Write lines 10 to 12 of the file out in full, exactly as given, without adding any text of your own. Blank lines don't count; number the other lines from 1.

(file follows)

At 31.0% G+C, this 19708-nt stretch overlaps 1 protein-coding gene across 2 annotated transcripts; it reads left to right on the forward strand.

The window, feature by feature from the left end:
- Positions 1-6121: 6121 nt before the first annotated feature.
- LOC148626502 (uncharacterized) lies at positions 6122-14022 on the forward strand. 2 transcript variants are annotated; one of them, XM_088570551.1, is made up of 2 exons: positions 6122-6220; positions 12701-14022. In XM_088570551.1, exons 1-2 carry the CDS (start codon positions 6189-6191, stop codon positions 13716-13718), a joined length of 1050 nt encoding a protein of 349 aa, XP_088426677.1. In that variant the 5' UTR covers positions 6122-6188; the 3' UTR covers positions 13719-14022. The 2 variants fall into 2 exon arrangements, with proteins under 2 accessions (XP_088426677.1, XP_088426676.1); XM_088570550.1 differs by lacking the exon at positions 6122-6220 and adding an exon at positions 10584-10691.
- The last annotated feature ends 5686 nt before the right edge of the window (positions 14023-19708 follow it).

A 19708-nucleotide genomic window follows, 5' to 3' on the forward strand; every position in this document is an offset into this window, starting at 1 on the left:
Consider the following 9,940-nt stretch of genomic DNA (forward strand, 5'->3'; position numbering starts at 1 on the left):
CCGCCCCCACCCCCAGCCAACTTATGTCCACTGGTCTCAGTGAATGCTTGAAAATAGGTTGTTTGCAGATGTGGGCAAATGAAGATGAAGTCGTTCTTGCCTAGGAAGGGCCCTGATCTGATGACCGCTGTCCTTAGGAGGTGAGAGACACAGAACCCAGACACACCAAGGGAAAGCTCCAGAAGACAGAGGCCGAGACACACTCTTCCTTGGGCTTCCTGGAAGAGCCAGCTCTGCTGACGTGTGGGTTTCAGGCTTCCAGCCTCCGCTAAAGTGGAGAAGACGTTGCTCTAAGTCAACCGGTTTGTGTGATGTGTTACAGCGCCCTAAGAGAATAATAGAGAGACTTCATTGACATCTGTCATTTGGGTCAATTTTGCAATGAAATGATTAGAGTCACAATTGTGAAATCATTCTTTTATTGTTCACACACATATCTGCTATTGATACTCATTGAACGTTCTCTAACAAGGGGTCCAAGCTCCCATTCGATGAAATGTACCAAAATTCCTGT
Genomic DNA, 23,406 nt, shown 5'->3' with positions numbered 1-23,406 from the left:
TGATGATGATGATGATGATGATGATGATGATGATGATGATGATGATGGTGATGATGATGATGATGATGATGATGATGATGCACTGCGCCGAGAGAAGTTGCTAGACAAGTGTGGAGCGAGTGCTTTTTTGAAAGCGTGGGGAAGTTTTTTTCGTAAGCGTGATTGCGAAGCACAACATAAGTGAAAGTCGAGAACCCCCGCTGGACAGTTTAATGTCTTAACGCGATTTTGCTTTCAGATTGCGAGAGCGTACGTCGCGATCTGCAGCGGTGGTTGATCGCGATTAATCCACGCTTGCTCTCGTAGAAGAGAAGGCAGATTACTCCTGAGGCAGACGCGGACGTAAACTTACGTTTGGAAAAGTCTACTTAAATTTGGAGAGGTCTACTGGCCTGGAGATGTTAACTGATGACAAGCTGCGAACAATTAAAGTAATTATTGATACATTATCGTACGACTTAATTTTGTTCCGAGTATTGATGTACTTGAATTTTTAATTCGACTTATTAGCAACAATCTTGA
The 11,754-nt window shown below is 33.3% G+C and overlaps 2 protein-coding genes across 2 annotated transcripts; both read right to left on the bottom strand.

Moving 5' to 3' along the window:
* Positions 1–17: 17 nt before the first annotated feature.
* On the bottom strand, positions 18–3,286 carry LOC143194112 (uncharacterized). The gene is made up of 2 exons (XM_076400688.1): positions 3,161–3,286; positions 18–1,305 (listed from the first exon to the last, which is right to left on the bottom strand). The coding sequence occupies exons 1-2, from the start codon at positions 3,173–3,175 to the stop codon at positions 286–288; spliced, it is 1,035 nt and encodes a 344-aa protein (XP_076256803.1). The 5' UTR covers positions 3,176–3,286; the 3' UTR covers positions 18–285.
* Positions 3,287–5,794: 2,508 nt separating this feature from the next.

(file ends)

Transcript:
TGATGATGATGATGATGATGATGATGATGATGATGATGATGATGATGGTGATGATGATGATGATGATGATGATGATGATGCACTGCGCCGAGAGAAGTTGCTAGACAAGTGTGGAGCGAGTGCTTTTTTGAAAGCGTGGGGAAGTTTTTTTCGTAAGCGTGATTGCGAAGCACAACATAAGTGAAAGTCGAGAACCCCCGCTGGACAGTTTAATGTCTTAACGCGATTTTGCTTTCAGATTGCGAGAGCGTACGTCGCGATCTGCAGCGGTGGTTGATCGCGATTAATCCACGCTTGCTCTCGTAGAAGAGAAGGCAGATTACTCCTGAGGCAGACGCGGACGTAAACTTACGTTTGGAAAAGTCTACTTAAATTTGGAGAGGTCTACTGGCCTGGAGATGTTAACTGATGACAAGCTGCGAACAATTAAAGTAATTATTGATACATTATCGTACGACTTAATTTTGTTCCGAGTATTGATGTACTTGAATTTTTAATTCGACTTATTAGCAACAATCTTGA
The 11,754-nt window shown below is 33.3% G+C and overlaps 2 protein-coding genes across 2 annotated transcripts; both read right to left on the bottom strand.

Moving 5' to 3' along the window: